The story of man in 57 words?

I came upon this last night and have been coming back to it all day. It’s gorgeous and it’s dangerous. I’m interested in how others might be reading it – heck, I’m not even sure yet how I’m reading it . . . these words have not finished with me.

He thought that in the beauty of the world were hid a secret. He thought the world’s heart beat at some terrible cost and the world’s pain and beauty moved in a relationship of diverging equity and that in this headlong deficit the blood of multitudes might ultimately be exacted for the vision of a single flower.

Cormac McCarthy,  All The Pretty Horses

He said that without a single comma. Note to self: fewer commas.

18 responses to “The story of man in 57 words?

  1. Fewer commas? Moe, there lies the pain for I have never met the comma I didn’t like, and could place in spots where commas had never before been seen.


    • Oh JR (Hi! nice to see you), you and me too! I also am terribly fond of using superfluous adjectives and adverbs which do not clarify or improve. I work on that . . . now the commas!


  2. Pretty dark, those pretty horses…


  3. Some passage.
    I’d say the mix of words and contrasts in the sentences are very seldomly well done. At once dry and emotionally poetic.
    It sounds honest and not vain, yet very close to it.
    But it sounds like a person partly stuck in the mud. It might be true but it’s probably not helpful or necessary to think like that.
    And it could tip over into guilt for the good things in life.
    But it is a beautiful passage.


    • mac, you hit on what got me about it . . . the beauty. The more I read it, the less sympathetic I am to the message, but hey, beautiful it is! Could that we all wrote like that.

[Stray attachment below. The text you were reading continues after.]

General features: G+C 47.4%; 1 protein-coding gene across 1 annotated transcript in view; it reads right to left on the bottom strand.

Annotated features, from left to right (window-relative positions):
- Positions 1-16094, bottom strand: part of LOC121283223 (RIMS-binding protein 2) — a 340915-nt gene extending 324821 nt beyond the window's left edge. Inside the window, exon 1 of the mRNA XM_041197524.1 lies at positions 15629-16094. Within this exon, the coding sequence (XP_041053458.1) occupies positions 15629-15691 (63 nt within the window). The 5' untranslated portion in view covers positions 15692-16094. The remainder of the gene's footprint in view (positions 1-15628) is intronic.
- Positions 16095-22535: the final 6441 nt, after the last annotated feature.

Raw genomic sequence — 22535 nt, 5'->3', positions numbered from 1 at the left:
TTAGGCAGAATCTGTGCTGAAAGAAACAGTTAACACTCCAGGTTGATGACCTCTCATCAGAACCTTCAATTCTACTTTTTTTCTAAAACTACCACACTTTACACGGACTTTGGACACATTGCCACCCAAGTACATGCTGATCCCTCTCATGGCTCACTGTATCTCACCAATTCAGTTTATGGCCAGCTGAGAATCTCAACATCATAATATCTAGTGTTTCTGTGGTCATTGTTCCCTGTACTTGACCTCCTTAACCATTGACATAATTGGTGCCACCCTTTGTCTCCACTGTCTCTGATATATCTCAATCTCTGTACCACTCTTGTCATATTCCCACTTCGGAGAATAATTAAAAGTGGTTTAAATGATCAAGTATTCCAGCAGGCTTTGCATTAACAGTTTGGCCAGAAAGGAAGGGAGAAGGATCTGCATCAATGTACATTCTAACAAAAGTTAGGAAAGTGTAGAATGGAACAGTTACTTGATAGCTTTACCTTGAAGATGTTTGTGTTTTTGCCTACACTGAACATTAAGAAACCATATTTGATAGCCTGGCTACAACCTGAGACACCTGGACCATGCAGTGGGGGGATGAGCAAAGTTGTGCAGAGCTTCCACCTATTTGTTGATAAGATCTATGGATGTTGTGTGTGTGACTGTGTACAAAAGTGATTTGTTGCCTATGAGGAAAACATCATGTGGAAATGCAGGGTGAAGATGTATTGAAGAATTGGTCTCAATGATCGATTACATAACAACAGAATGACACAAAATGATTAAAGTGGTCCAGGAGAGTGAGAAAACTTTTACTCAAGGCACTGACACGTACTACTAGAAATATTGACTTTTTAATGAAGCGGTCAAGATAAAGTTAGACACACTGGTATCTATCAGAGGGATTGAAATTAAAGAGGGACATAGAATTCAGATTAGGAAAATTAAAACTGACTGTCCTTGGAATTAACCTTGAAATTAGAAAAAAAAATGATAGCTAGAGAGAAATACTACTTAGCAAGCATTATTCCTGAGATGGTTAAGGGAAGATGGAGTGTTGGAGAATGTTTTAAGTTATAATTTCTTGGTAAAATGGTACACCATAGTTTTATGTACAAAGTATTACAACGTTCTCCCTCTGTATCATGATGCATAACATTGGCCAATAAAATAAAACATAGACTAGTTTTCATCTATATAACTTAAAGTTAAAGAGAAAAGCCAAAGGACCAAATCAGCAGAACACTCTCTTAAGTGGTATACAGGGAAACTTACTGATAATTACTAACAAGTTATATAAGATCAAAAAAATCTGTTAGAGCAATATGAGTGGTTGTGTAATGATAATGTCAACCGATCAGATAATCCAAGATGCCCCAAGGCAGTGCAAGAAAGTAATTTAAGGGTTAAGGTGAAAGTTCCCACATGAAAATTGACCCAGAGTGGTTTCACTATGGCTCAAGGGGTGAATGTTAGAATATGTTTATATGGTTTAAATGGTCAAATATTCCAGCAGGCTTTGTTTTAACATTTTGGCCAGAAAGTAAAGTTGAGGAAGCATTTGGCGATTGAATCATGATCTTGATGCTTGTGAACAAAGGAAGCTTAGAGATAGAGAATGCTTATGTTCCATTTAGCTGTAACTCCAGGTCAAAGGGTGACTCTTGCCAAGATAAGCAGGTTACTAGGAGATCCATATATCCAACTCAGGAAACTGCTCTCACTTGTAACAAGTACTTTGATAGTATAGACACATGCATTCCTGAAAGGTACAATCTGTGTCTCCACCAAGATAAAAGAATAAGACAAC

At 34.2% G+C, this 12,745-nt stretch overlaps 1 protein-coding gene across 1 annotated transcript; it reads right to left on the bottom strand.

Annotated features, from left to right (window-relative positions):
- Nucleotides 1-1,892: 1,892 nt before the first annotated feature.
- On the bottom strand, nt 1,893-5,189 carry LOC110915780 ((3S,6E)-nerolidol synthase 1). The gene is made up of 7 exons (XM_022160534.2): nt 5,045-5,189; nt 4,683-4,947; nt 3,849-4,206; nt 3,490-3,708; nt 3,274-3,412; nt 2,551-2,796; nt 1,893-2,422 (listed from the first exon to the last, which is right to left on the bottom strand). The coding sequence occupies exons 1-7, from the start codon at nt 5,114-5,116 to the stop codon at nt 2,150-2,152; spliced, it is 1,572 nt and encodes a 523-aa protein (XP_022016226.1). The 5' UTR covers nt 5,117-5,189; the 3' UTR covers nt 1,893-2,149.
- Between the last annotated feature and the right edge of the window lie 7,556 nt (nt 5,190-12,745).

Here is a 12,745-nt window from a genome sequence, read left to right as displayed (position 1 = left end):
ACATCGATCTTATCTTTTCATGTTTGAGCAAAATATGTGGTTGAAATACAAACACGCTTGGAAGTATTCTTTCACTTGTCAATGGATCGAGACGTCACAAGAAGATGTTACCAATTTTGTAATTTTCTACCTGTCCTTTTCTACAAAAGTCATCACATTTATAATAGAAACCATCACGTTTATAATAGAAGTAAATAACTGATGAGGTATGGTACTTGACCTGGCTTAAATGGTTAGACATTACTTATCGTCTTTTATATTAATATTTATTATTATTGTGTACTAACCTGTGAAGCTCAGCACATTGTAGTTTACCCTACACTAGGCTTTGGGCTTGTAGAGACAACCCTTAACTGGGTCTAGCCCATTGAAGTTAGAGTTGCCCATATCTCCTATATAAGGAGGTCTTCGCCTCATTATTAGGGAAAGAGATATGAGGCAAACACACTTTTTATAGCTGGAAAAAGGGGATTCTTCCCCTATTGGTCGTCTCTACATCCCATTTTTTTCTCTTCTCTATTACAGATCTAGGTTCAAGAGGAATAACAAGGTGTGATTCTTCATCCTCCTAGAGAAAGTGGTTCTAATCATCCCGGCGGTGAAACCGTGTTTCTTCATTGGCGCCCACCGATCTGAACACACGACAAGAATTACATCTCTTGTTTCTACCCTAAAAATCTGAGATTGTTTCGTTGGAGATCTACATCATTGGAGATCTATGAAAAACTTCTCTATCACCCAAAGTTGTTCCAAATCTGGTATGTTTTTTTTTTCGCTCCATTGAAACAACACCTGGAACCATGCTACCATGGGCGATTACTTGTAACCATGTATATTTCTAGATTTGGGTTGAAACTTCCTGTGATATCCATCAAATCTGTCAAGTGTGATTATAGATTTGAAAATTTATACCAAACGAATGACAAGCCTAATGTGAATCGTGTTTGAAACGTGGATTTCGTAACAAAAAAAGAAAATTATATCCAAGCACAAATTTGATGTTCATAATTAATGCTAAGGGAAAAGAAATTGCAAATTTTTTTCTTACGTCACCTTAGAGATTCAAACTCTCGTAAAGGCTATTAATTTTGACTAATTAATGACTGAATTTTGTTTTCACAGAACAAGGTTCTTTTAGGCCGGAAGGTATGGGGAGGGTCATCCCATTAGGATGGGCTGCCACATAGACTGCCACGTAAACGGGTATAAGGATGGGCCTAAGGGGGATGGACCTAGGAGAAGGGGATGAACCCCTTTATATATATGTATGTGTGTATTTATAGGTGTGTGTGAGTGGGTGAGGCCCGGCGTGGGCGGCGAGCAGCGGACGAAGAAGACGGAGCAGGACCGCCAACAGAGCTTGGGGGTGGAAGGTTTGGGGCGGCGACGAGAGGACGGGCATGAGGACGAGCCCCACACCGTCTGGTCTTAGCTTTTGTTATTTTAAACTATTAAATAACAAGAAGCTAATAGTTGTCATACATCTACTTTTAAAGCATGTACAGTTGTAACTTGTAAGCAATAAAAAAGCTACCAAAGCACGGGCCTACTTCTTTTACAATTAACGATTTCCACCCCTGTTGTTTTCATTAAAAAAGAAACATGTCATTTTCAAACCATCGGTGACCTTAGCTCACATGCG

4. Words I might post here but not on my own blog (I really appreciate the ‘space’ your blog allows for the part of me that doesn’t quite fit with the tone/mission of my own blog): “That would be one hell of a flower.”

    (All possible fluid mind-shifts in my statement duly noted and consciously allowed to stand … hell to pay for such beauty?)

    I deeply appreciate what I think is the bleak awareness captured in the quotation. It’s a level of awareness I’ve chosen to hold in abeyance.

    I was going to suggest an alternative view, which in my memory is from cummings, and describes “through the green fuse drives the flower”. But on searching for a link I find a longish Dylan Thomas poem of that title, ( Somehow, over time, I’ve blended this poem title in memory with cummings “My father moved through dooms of love” ( So I give up.

    Instead, I remember childhood summer days fishing floundering insects from the cattle water tank — I was impressed that each and every creature was motivated to live, (i.e. ‘the green fuse’, the compulsion to thrive).

    I’ve no articulate notion of how my ‘blended take of other impressions’ weighs against McCarthy’s words! But somehow I think have relevance!


    • Maggie – I think you perfectly sum up how I now feel about that quote: “That would be one hell of a flower.”

      I suppose it raises lots of questions about means and ends . . . I said above to Donald that he seems to be talking about war. Do you think so?